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Stanford Carr slated to build workforce housing at Waikoloa

Developer Stanford Carr has been selected to partner with Waikoloa Land Co. to build the workforce housing component of a residential and timeshare project coming before the Leeward Planning Commission next week.

Kumu Hou at Waikoloa would feature 1,164 timeshare units and 25 single-family home lots on 183 acres currently part of the 18-hole Kings’ Course in Waikoloa Beach Resort. Developers anticipate build-out would occur in 2043 and 470 full-time jobs would be created, mostly at the resort.

Kumu Hou will ensure the creation of no less than 142 affordable workforce rental housing units as part of the project. The Waikoloa Beach Resort will be the first resort community in the state to prioritize the development of workforce housing within the resort’s footprint.

“Housing is critically important to Hawaii’s local families, and this project allows us to meet the needs of those working in the Waikoloa area,” Stanford Carr, president of Stanford Carr Development LLC said in a statement. “After 20 years, I’m grateful for the opportunity to return to Waikoloa and work alongside a company that’s committed to making this first-of-its-kind, impactful investment within the resort property.”

Qualified workers would be in the low-moderate income bracket — from 30% to 80% of the median income. For those earning 30% Hawaii County AMI, a single person earning $17,520 per year up to a family of four earning $66,640, rents will start at $469 for a one-bedroom unit. Those in the 80% AMI category will pay $1,733 per month for a three-bedroom unit.

Workers must be residents to qualify for the housing. The application seeks to amend the 1977 special management area permit to create three new SMAs and to rezone two areas. The project contemplates a new brackish water irrigation system, public park facilities and other infrastructure and amenities.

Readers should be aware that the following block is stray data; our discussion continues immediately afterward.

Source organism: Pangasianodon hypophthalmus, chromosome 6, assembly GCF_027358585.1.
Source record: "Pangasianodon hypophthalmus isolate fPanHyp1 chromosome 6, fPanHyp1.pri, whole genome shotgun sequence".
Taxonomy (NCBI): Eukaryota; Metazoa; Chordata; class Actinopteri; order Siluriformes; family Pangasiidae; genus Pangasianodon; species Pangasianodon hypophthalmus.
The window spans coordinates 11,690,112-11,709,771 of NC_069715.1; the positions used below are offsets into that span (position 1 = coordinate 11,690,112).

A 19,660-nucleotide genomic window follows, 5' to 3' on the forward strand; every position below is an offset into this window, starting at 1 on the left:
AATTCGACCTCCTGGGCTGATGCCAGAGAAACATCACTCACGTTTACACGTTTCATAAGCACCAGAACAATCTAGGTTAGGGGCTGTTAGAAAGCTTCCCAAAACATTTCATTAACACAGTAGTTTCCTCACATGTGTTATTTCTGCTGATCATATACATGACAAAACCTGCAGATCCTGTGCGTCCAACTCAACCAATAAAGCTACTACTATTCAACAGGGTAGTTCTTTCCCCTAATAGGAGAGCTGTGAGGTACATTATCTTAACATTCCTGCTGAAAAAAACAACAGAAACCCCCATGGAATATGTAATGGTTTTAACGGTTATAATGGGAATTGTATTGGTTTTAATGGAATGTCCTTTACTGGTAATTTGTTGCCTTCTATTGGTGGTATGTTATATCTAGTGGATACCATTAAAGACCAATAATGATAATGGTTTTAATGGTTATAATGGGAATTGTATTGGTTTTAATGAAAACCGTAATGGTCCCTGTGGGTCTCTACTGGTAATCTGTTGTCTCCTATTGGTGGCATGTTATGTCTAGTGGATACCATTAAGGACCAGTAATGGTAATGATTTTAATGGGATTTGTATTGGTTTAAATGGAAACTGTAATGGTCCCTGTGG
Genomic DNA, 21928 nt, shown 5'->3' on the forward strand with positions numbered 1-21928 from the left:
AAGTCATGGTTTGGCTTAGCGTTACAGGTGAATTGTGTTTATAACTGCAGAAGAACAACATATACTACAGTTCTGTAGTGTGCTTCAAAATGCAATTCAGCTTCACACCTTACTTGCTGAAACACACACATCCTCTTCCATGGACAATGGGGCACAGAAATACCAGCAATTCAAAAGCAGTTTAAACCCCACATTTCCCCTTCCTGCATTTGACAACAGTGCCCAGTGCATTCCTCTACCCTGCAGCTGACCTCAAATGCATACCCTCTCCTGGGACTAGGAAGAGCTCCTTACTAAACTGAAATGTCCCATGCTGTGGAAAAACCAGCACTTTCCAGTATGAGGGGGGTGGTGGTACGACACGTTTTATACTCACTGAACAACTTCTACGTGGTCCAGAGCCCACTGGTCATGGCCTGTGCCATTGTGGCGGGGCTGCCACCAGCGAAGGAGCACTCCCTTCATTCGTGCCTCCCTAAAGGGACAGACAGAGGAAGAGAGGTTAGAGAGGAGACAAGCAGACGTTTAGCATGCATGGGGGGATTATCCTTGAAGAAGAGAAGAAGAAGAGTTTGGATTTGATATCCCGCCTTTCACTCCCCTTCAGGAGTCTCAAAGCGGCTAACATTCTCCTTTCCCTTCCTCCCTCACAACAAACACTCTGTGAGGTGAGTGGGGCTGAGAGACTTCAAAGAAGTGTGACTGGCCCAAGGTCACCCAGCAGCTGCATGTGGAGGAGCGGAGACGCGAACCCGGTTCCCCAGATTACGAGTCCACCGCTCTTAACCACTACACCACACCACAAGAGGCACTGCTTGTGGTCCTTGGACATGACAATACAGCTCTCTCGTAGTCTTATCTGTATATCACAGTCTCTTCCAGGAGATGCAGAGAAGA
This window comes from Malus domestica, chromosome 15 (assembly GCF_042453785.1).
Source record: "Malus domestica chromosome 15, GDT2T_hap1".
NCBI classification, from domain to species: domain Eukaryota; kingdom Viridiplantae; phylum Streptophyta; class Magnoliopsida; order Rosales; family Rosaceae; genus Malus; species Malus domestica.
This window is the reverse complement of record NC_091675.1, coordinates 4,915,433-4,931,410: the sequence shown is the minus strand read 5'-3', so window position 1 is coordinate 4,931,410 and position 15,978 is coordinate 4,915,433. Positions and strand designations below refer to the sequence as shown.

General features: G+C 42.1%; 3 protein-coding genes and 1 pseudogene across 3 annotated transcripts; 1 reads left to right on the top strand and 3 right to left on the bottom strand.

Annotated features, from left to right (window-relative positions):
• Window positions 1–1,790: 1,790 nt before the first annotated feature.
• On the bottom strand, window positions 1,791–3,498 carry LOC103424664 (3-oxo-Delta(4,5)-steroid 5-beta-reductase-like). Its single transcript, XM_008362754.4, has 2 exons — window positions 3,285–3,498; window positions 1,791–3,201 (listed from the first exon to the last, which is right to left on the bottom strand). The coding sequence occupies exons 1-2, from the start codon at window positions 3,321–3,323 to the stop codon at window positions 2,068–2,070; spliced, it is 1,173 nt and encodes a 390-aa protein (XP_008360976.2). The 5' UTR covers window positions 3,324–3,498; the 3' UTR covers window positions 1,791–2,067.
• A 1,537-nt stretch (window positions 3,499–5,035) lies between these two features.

The resort currently comprises 1,604 visitor units and 1,810 residential units, including timeshares, multifamily condominiums and single-family home lots. The project holds entitlements from previous county actions for 6,365 units, including 3,000 visitor units and 3,365 residential units.

Kohala Councilman Tim Richards welcomes the concept of workforce housing being constructed closer to where people work.

“With our significant need for housing here on Hawaii Island, this is one opportunity to embrace that could result in families being able to work, play and thrive here in West Hawaii,” Richards said in an interview earlier this fall.

But not everyone embraces the timeshare element of the project.

“Of all the types of residential development, timeshare is the absolute worst for our island and for us, its residents,” Waimea resident Ric Rocker said in an opinion piece printed in the newspaper. “Unlike single family homes and/or condominiums, which are occupied only part of the time, timeshare units are typically occupied 50-plus weeks a year. … They are different from visitors who stay at our already existing hotels, and similar to short term vacation renters who now crowd our residential neighborhoods, parks and beaches and deplete our grocery store shelves.”

The Leeward Planning Commission meeting begins at 9:30 a.m. Nov. 18. The public can submit written comments on the applications by emailing Oral testimony can be arranged by emailing Noriko Sauer at or calling (808) 323-4783 by 4:30 p.m. Tuesday.
Source: Hawaii Tribune Herald

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